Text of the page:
An essential ingredient in Pho, Culantro or Ngo Gai is related to Cilantro however it is a different plant.
Although it is widely grown in Southeast Asia, Culantro originally comes from Central America. It is regarded as a very healthy leafy green, high in calcium, beta-carotene, riboflavin and iron.
So an Asian Vegetable or more correctly a Central American Leafy Green that also has a flavour and texture profile that balances that of Pho, and thats important.
How to Grow Culantro – Ngo Gai
This is a plant that grows well in light shade, and being from tropical and sub tropical climates it needs a warm climate to thrive. So in cooler climates plant it in late spring to early summer.
- Find a position in light shade. This helps present bolting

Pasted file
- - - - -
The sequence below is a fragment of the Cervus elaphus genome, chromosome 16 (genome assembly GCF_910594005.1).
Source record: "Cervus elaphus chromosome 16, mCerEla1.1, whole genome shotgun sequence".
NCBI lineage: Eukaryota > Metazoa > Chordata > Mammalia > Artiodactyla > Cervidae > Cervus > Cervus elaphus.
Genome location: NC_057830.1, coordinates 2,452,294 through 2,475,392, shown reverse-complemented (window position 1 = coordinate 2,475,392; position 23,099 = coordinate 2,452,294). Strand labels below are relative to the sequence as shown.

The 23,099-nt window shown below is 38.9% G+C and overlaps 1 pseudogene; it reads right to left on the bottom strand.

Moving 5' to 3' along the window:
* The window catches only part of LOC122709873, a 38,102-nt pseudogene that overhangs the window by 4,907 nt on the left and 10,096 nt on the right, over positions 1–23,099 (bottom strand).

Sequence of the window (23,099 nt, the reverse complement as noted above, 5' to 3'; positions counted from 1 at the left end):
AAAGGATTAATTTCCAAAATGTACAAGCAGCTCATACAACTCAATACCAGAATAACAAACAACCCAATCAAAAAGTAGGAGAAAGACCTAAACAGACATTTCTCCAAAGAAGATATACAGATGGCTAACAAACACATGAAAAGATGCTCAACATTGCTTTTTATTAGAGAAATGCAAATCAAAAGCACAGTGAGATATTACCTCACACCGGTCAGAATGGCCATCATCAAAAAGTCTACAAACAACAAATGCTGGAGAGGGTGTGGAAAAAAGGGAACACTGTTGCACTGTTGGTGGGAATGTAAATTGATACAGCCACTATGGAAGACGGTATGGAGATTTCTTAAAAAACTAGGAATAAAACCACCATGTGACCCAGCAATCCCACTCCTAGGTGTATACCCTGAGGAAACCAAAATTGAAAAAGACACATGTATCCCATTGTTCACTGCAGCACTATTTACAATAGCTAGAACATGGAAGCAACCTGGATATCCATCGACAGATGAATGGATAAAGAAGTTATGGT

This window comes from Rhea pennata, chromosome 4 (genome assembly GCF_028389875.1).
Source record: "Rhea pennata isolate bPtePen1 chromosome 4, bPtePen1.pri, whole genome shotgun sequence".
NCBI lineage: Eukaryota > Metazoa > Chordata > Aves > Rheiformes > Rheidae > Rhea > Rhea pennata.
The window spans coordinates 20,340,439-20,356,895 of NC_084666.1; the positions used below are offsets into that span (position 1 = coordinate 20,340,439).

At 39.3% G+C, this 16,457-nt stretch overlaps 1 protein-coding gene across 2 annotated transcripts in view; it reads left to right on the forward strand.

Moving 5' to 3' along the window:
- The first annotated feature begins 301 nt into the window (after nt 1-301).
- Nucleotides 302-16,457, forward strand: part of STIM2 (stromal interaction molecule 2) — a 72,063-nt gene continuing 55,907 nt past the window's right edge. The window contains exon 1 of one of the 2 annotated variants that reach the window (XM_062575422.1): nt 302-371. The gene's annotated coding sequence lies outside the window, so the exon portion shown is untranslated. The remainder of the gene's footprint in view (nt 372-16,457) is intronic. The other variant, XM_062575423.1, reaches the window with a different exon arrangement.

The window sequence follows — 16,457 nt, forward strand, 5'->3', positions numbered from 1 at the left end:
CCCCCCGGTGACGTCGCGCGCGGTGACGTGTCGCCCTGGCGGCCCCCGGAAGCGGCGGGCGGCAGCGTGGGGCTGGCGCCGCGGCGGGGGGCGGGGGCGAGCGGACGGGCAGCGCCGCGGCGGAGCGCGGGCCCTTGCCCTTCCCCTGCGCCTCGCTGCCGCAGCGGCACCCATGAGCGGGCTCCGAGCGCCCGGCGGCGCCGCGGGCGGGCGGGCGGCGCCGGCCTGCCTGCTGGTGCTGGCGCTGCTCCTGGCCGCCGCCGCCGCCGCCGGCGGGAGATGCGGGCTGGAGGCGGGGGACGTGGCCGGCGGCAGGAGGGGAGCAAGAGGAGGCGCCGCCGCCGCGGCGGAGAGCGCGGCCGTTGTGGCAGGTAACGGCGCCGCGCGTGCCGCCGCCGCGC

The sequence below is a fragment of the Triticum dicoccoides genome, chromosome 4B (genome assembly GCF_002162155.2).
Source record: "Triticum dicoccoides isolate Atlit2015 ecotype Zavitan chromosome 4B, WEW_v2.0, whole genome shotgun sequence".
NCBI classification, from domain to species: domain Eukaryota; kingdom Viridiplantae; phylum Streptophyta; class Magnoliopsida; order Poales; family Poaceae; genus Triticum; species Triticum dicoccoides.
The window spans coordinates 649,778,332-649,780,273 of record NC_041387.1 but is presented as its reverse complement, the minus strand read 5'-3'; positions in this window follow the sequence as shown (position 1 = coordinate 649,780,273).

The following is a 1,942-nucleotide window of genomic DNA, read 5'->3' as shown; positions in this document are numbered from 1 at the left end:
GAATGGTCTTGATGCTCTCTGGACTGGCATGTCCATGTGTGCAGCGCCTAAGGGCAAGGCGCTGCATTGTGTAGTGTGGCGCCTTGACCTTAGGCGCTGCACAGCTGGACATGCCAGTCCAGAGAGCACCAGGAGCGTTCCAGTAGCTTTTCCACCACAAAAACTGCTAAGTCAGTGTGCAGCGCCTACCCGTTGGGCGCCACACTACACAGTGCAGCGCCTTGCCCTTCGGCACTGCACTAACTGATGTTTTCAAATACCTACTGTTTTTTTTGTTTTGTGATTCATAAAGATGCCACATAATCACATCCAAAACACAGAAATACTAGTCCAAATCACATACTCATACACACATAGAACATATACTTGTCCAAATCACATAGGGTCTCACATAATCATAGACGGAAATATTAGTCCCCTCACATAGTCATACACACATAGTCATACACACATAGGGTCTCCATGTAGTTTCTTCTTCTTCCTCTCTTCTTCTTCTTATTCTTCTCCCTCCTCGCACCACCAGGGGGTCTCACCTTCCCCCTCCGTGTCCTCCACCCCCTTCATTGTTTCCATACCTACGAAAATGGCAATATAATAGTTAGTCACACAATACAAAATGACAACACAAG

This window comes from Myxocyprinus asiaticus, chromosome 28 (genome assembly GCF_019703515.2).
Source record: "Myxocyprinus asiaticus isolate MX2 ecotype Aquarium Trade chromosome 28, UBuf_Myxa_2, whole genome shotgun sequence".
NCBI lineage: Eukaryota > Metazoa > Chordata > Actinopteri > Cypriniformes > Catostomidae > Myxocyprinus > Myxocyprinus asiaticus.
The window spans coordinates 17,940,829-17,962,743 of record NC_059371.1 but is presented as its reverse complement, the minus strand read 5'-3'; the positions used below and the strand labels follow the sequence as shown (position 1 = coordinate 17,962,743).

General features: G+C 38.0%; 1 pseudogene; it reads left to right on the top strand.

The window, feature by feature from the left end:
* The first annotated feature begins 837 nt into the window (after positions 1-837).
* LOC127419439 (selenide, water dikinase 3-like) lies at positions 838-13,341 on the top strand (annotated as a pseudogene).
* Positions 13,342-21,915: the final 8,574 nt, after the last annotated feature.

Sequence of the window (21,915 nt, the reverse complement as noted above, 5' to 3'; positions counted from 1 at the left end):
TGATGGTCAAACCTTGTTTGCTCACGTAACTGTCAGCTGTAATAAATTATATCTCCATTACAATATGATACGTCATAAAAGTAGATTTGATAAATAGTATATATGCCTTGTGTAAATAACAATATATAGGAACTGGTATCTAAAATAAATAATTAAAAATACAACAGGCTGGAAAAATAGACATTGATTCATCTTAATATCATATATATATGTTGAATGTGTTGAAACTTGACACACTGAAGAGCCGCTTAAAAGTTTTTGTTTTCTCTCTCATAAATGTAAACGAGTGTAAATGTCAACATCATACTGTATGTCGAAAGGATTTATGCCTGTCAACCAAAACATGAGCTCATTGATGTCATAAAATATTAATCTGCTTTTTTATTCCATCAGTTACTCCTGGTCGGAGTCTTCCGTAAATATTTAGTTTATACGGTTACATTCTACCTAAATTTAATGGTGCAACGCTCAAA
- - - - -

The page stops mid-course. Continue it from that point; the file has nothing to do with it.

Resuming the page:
- Dig the soil over well and remove weeds.
- Prepare a humus rich fertile soil by adding organic matter and aged cow manure.
- Plant seeds directly and keep moist.
- Once the seeds germinate mulch around the plants to maintain a cool moist root run.This also helps present bolting.
- Water regularly applying a seaweed/fish fertiliser once every 3 weeks.
- The leaves of Culantro all grow from the base, the plant does not form stems. Individual leaves are wide and serrated and it is easily distinguished from Cilantro, also the taste is said to be similar.
- Harvest using a sharp knife or garden scissors.